The main objective of the state of emergency that was declared on Jan 12 this year was for the government to take extraordinary measures to ensure that the real economy was not stifled and that public health services were not incapacitated due to the Covid-19 pandemic.
The government has struggled on both scores to strike a balance between lives and livelihoods, as have other countries. This is because the virus has mutated and spread deep into the community, while vaccines have not been easy to obtain.
Economic activities have come to a standstill since June 1 and this is likely to continue for another month or more. This is not what businesses had expected.
Many businesses accepted the fact that an emergency and a political cooling off were needed to stabilise the country’s political situation and to keep the economy running.
The strict lockdown from June 1 has aggravated the level of unemployment and hardship faced by the bottom 40% (B40) of the population. The official unemployment rate of 4.6% as at April this year does not reflect the reality on the ground.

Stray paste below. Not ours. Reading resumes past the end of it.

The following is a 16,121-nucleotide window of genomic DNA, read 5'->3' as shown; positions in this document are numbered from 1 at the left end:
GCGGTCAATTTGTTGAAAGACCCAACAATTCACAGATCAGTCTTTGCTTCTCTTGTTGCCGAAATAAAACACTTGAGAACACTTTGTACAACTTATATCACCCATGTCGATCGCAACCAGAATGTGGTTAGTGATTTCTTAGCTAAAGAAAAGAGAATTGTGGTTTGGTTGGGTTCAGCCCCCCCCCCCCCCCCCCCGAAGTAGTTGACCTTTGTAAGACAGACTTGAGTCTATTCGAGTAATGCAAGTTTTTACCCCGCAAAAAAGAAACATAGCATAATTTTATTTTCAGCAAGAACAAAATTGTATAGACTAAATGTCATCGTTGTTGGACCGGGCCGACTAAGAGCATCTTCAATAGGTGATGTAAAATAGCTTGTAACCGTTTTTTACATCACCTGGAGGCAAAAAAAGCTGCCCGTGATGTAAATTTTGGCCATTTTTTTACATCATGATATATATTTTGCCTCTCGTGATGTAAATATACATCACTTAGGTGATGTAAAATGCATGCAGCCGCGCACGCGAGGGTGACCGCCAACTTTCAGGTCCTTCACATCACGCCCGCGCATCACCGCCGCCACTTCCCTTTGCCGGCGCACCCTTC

The cool response Finance Minister Datuk Seri Tengku Zafrul Aziz received from social media users when he touched on the declining unemployment rate is an indication of the reality.
Many, especially the younger folks, have fallen through the cracks in the unemployment survey. The services sector, which has been operating at half capacity since March last year, is crippled, exacerbating the situation.
As for the public health system, Health director general Tan Sri Noor Hisham Abdullah declared last month that it was at breaking point with inadequate beds in intensive care units (ICU) to treat Covid 19-patients. He said the situation has forced doctors to prioritise patients with higher chances of survival. Fearing a breakdown, the government reimposed strict lockdown measures on June 1.
Under the four-phase recovery plan that Prime Minister Tan Sri Muhyiddin Yassin unveiled last week, full economic recovery is likely only in November or December. This is when 60% of the population would have received two doses of the vaccine, daily cases are expected to drop to less than 500, and the public health system is operating at comfortable levels. That is the roadmap.